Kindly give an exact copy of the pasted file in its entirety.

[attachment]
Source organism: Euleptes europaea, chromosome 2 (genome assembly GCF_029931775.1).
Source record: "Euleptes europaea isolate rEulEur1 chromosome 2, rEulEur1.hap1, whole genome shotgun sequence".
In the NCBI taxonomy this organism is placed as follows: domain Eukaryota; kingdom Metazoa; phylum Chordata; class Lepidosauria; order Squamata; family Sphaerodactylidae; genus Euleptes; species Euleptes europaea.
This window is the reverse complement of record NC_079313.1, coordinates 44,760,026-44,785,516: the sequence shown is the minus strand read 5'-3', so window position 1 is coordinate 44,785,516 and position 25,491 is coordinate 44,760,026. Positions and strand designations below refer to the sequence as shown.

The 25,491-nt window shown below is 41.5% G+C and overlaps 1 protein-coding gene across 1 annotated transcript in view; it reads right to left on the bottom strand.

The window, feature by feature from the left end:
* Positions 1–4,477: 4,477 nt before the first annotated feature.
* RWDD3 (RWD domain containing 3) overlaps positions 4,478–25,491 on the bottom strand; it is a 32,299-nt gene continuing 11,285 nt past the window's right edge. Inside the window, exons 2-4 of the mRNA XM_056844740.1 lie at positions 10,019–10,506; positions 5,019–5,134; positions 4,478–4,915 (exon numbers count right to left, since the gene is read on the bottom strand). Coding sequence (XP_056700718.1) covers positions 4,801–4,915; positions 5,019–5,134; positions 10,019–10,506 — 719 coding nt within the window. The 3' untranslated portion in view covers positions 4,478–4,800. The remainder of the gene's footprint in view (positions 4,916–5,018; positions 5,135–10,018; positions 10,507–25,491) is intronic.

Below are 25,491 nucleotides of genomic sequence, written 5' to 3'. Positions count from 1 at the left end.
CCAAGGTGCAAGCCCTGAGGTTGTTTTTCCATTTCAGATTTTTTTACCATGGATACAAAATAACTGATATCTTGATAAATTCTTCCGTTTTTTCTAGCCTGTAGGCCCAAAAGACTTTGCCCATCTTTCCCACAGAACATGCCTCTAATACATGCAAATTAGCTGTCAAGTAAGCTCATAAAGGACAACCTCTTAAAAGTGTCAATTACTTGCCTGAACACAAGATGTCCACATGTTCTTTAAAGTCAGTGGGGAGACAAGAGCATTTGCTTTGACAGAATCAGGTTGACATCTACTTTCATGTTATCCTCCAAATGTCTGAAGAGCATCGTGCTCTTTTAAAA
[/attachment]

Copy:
Source organism: Euleptes europaea, chromosome 2 (genome assembly GCF_029931775.1).
Source record: "Euleptes europaea isolate rEulEur1 chromosome 2, rEulEur1.hap1, whole genome shotgun sequence".
In the NCBI taxonomy this organism is placed as follows: domain Eukaryota; kingdom Metazoa; phylum Chordata; class Lepidosauria; order Squamata; family Sphaerodactylidae; genus Euleptes; species Euleptes europaea.
This window is the reverse complement of record NC_079313.1, coordinates 44,760,026-44,785,516: the sequence shown is the minus strand read 5'-3', so window position 1 is coordinate 44,785,516 and position 25,491 is coordinate 44,760,026. Positions and strand designations below refer to the sequence as shown.

The 25,491-nt window shown below is 41.5% G+C and overlaps 1 protein-coding gene across 1 annotated transcript in view; it reads right to left on the bottom strand.

The window, feature by feature from the left end:
* Positions 1–4,477: 4,477 nt before the first annotated feature.
* RWDD3 (RWD domain containing 3) overlaps positions 4,478–25,491 on the bottom strand; it is a 32,299-nt gene continuing 11,285 nt past the window's right edge. Inside the window, exons 2-4 of the mRNA XM_056844740.1 lie at positions 10,019–10,506; positions 5,019–5,134; positions 4,478–4,915 (exon numbers count right to left, since the gene is read on the bottom strand). Coding sequence (XP_056700718.1) covers positions 4,801–4,915; positions 5,019–5,134; positions 10,019–10,506 — 719 coding nt within the window. The 3' untranslated portion in view covers positions 4,478–4,800. The remainder of the gene's footprint in view (positions 4,916–5,018; positions 5,135–10,018; positions 10,507–25,491) is intronic.

Below are 25,491 nucleotides of genomic sequence, written 5' to 3'. Positions count from 1 at the left end.
CCAAGGTGCAAGCCCTGAGGTTGTTTTTCCATTTCAGATTTTTTTACCATGGATACAAAATAACTGATATCTTGATAAATTCTTCCGTTTTTTCTAGCCTGTAGGCCCAAAAGACTTTGCCCATCTTTCCCACAGAACATGCCTCTAATACATGCAAATTAGCTGTCAAGTAAGCTCATAAAGGACAACCTCTTAAAAGTGTCAATTACTTGCCTGAACACAAGATGTCCACATGTTCTTTAAAGTCAGTGGGGAGACAAGAGCATTTGCTTTGACAGAATCAGGTTGACATCTACTTTCATGTTATCCTCCAAATGTCTGAAGAGCATCGTGCTCTTTTAAAA